Course Descriptions—Graduate Studies

400- thru 500-Level Literature
Course Descriptions


Same as BTW402.
Area Requirement: NONE

An introduction to English grammar and linguistics, including: phonetics and phonology; morphology; syntax; semantics and pragmatics; sociolinguistics; language policy; writing; language acquisition; psycholinguistics and cognitive linguistics. Models and encourages a descriptive, curious, dynamic approach to the study of (English) language. Requires students to consider and explore the significance and application of their learning to their current and future life, work, and interactions, including the teaching of English at the secondary level.

404 ENGL GRAMMAR FOR ESL TEACHERS, Talic. MWF 11-11:50  CRN 43879
Same as EIL 422. See EIL 422.
Area Requirement: NONE                                       

418 1U/1G SHAKESPEARE, Newcomb.  TR 2-3:15  CRN 54465
Area Requirement: British, 1485-1660 & MFA Lit

This course aims to give you a strong grounding in analyzing Shakespeare’s drama, including some of his lesser-known works, by reading at least seven of his plays, from Taming of the Shrew to Coriolanus, alongside background essays, source texts, and scholarly articles. We will explore Shakespeare’s growing versatility in a range of dramatic genres: history, comedy, tragedy, romance, and the “problem play.” Across these genres, we will investigate the development of his poetic skill, focusing on language alongside plot and character, while also considering how he reworks some of his key sources. We will think about his plays not only as historical artifacts, produced within a specific context and responding to prior works, but also as living texts that continue to be performed today. We will therefore intertwine multiple methods in our analysis. We’ll engage in close reading of his dramatic verse (which is, after all, often poetry); analyze historical background and contemporary critical articles (to situate Shakespeare both within his historical time period and within present day scholarly debates); and watch and perform key scenes (to consider drama as performance and performance as an interpretive act). Students who took my Fall 218 course cannot sign up for this class.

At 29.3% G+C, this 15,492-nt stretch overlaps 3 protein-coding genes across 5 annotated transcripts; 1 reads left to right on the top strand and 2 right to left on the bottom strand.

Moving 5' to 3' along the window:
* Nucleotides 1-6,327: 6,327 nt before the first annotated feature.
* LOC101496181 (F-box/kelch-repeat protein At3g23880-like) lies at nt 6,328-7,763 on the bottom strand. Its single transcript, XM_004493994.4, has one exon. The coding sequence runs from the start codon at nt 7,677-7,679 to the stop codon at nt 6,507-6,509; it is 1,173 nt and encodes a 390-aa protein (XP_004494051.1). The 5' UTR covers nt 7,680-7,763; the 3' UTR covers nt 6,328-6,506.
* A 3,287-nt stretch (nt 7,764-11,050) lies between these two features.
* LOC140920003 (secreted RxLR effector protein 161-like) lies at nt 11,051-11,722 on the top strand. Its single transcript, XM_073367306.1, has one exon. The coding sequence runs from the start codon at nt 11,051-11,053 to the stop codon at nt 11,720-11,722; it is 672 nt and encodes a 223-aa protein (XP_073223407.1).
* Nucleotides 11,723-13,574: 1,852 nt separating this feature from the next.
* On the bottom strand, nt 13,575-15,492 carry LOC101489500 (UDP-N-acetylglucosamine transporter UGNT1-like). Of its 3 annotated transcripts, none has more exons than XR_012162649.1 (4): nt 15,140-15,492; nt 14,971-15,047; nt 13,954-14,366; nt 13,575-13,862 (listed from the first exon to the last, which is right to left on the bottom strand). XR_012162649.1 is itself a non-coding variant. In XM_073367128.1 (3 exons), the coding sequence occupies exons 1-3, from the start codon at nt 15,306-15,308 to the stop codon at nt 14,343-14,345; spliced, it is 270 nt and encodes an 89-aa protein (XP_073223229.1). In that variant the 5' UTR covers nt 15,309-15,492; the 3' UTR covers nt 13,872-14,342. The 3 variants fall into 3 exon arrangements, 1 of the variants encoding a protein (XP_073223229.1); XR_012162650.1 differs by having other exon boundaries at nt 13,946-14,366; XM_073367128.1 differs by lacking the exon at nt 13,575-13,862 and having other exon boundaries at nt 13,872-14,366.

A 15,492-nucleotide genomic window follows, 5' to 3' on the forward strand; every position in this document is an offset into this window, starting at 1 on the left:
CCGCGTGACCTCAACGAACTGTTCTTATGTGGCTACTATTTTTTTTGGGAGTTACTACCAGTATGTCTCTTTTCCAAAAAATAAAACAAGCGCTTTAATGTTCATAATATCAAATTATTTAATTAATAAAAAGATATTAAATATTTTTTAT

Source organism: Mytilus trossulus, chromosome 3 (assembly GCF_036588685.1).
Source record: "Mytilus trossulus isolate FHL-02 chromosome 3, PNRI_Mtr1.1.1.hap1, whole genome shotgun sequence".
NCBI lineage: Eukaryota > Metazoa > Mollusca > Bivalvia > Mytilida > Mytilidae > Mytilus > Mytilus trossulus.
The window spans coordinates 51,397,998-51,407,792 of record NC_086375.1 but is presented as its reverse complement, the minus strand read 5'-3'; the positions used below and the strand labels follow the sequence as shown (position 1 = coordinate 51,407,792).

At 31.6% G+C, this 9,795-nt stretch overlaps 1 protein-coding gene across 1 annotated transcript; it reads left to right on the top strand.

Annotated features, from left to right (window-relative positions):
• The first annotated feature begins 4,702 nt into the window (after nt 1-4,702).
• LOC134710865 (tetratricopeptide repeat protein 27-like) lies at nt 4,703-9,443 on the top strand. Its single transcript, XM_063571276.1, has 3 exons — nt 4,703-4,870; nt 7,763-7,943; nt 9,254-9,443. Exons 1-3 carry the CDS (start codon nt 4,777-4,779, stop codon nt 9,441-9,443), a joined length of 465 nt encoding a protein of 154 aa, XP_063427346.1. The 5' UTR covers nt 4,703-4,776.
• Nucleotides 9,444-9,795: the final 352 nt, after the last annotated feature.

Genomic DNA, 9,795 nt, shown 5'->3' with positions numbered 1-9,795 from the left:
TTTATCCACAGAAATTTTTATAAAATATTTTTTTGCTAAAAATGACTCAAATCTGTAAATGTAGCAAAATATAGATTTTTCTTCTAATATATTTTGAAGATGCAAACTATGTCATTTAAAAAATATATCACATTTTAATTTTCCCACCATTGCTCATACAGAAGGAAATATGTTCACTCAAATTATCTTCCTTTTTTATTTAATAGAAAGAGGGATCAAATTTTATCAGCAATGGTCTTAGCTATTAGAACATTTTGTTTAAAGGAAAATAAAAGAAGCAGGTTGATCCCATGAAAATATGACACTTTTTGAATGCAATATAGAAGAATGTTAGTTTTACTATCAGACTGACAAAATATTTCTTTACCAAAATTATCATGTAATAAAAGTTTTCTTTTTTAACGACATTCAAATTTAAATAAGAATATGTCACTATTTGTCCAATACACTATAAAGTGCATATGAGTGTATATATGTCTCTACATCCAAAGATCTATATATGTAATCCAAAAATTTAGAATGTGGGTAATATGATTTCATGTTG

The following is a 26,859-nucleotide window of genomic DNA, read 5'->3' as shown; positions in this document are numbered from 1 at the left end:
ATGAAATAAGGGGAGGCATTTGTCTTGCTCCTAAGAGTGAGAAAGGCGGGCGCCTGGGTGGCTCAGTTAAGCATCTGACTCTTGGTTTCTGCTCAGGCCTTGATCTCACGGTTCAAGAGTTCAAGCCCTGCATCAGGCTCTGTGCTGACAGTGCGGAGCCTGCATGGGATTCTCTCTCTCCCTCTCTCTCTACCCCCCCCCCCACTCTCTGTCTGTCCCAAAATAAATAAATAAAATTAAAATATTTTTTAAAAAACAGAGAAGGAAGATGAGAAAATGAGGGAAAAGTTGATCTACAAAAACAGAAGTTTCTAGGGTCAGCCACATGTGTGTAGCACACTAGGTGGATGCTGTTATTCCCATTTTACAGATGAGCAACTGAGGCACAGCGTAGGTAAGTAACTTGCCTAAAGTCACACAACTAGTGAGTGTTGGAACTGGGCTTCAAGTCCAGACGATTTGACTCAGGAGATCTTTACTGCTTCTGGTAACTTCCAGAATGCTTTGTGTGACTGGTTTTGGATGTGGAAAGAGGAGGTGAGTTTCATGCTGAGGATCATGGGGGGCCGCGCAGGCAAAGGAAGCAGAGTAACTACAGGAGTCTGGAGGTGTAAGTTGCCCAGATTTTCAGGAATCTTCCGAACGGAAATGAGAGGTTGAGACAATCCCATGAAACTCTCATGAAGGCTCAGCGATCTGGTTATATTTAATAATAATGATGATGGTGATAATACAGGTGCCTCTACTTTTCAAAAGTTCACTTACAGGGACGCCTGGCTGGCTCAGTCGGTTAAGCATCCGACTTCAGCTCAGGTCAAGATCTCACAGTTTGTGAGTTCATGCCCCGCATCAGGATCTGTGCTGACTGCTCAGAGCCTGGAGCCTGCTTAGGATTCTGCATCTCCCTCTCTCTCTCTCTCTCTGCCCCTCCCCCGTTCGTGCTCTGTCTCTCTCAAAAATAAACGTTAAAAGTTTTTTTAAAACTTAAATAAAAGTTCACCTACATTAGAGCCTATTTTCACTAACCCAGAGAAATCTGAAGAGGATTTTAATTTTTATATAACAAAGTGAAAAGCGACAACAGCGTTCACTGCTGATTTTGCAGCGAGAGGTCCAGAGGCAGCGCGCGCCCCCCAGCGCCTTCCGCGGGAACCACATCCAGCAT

421 1U/1G Later Renaiss Poetry & Prose, Gray.  TR 9:30-10:45  CRN 32147 
Area Requirement: British, 1485-1660 & MFA Lit

Most literary historians like to claim their period as a turning point, but scholars of the seventeenth-century have an edge: in 1649, the English took the unprecedented step of trying their king for treason and then beheading him. In this course we will explore the artistic and intellectual questioning that characterizes seventeenth-century poetry and prose between roughly 1603 and 1668. Focusing on some of the major writers of the time, we will analyze traditional ideas about religion, politics, gender, and genre as they occur early in the century, and then watch as they mutate in a turbulent context of civil war, regicide, and literary experiment. Authors will include John Donne, Rachel Speght, Andrew Marvell, Robert Herrick, Gerald Winstanley, John Milton, and Aphra Behn

458 Latina/o Performance, Ruiz. R 3:30-5:50  CRN 63859
Same as LLS 458. See LLS 458.       
Area Requirement: Later American Literature & MFA Lit

In this course, we will focus on Latina/o performances from the 1970s to the present in order to highlight the relationship between exercises of everyday life, acts on stage, and media art. In doing so, we will pay particular attention to the material body and bodies of work by scholars of Latina/o Performance Studies. As such, we will critically engage with performance theory, video performances, and theorizations of Latinidad and the body.

460 OLU/OLG LIT OF AMERICAN MINORITIES, D. Wright.   CRN 59138      
Topic: Lit of American Minorities
On-Line 2nd 8 week section
(March 12 – May 2, 2018)
Area Requirement: NONE   

This course will use a multi-disciplinary approach to explore the perceived role, or “place,” of blacks and other marginalized groups (including women and the poor) in US society as it was represented in popular forms of expression, such as literature, film, theater and music at the turn of the twentieth century. We will begin with cultural production from the Reconstruction and progress through the Harlem Renaissance and explore such themes as identity and representation; “black face” minstrelsy; “manifest destiny” and modernity; etc.

462 1U/1G TOPICS IN MODERN FICTION, Bauer. TR 9:30-10:45    CRN 32235  
TOPIC: Reading Popular 19th Century US Writing: From Maria Monk to E.D.E.N.
Area Requirement: Early American Literature & MFA Lit